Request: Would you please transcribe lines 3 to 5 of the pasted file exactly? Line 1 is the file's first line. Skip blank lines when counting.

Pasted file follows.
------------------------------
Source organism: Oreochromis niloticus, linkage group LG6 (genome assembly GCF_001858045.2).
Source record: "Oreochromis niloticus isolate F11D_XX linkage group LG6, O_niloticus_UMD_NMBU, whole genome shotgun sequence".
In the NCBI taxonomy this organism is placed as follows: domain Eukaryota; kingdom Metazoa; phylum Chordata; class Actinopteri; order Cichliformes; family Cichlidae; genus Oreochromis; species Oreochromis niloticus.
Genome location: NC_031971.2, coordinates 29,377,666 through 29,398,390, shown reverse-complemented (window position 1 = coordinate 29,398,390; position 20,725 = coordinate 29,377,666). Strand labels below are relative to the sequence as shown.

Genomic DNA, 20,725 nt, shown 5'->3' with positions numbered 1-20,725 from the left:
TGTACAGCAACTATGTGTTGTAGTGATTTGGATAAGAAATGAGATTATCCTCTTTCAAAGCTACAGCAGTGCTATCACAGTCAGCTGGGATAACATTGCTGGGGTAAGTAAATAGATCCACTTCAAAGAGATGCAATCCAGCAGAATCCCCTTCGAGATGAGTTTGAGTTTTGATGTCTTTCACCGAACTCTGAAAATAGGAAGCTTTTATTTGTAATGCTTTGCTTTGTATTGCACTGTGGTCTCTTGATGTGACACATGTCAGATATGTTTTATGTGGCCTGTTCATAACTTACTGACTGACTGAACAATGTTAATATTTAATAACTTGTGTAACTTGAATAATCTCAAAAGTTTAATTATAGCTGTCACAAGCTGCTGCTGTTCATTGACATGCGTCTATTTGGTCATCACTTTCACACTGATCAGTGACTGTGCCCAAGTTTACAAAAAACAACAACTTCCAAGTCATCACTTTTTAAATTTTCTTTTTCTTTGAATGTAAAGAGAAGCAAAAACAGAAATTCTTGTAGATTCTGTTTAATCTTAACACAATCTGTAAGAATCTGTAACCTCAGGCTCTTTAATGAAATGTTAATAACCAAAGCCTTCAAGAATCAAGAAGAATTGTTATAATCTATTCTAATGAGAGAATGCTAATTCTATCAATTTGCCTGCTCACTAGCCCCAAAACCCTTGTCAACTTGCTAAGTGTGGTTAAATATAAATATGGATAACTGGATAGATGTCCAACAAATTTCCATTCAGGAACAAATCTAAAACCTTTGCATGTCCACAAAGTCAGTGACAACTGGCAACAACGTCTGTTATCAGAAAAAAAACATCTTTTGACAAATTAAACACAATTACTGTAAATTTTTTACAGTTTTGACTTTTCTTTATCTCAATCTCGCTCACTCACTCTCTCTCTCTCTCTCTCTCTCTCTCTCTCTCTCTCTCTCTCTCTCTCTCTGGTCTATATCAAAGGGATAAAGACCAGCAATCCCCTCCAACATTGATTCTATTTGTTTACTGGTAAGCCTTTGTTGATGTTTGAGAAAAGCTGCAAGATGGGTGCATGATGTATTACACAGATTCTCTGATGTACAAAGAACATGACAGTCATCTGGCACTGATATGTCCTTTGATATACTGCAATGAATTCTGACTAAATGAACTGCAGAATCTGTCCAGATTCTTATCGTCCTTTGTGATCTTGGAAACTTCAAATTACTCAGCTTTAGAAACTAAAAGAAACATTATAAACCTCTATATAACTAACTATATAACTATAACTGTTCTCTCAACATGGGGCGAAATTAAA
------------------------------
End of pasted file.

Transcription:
In the NCBI taxonomy this organism is placed as follows: domain Eukaryota; kingdom Metazoa; phylum Chordata; class Actinopteri; order Cichliformes; family Cichlidae; genus Oreochromis; species Oreochromis niloticus.
Genome location: NC_031971.2, coordinates 29,377,666 through 29,398,390, shown reverse-complemented (window position 1 = coordinate 29,398,390; position 20,725 = coordinate 29,377,666). Strand labels below are relative to the sequence as shown.

Genomic DNA, 20,725 nt, shown 5'->3' with positions numbered 1-20,725 from the left: